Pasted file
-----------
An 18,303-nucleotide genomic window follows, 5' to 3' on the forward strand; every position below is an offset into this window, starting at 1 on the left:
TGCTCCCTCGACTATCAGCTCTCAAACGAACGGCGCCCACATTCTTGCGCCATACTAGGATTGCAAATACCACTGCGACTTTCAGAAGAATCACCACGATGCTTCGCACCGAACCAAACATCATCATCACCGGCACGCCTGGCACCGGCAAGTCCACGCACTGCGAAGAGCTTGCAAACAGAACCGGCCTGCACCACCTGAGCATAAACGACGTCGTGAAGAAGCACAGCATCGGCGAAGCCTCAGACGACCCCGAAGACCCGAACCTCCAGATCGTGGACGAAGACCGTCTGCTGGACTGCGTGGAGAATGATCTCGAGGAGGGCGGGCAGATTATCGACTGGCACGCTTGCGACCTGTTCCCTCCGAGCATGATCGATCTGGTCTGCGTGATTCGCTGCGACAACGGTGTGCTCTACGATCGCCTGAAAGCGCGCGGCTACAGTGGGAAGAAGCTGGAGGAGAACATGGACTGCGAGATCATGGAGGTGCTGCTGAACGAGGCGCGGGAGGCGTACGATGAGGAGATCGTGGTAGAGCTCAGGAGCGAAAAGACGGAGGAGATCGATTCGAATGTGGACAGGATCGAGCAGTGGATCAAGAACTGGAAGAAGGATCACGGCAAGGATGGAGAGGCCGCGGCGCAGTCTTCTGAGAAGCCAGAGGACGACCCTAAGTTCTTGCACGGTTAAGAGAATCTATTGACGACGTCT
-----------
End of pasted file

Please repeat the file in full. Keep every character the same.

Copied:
An 18,303-nucleotide genomic window follows, 5' to 3' on the forward strand; every position below is an offset into this window, starting at 1 on the left:
TGCTCCCTCGACTATCAGCTCTCAAACGAACGGCGCCCACATTCTTGCGCCATACTAGGATTGCAAATACCACTGCGACTTTCAGAAGAATCACCACGATGCTTCGCACCGAACCAAACATCATCATCACCGGCACGCCTGGCACCGGCAAGTCCACGCACTGCGAAGAGCTTGCAAACAGAACCGGCCTGCACCACCTGAGCATAAACGACGTCGTGAAGAAGCACAGCATCGGCGAAGCCTCAGACGACCCCGAAGACCCGAACCTCCAGATCGTGGACGAAGACCGTCTGCTGGACTGCGTGGAGAATGATCTCGAGGAGGGCGGGCAGATTATCGACTGGCACGCTTGCGACCTGTTCCCTCCGAGCATGATCGATCTGGTCTGCGTGATTCGCTGCGACAACGGTGTGCTCTACGATCGCCTGAAAGCGCGCGGCTACAGTGGGAAGAAGCTGGAGGAGAACATGGACTGCGAGATCATGGAGGTGCTGCTGAACGAGGCGCGGGAGGCGTACGATGAGGAGATCGTGGTAGAGCTCAGGAGCGAAAAGACGGAGGAGATCGATTCGAATGTGGACAGGATCGAGCAGTGGATCAAGAACTGGAAGAAGGATCACGGCAAGGATGGAGAGGCCGCGGCGCAGTCTTCTGAGAAGCCAGAGGACGACCCTAAGTTCTTGCACGGTTAAGAGAATCTATTGACGACGTCT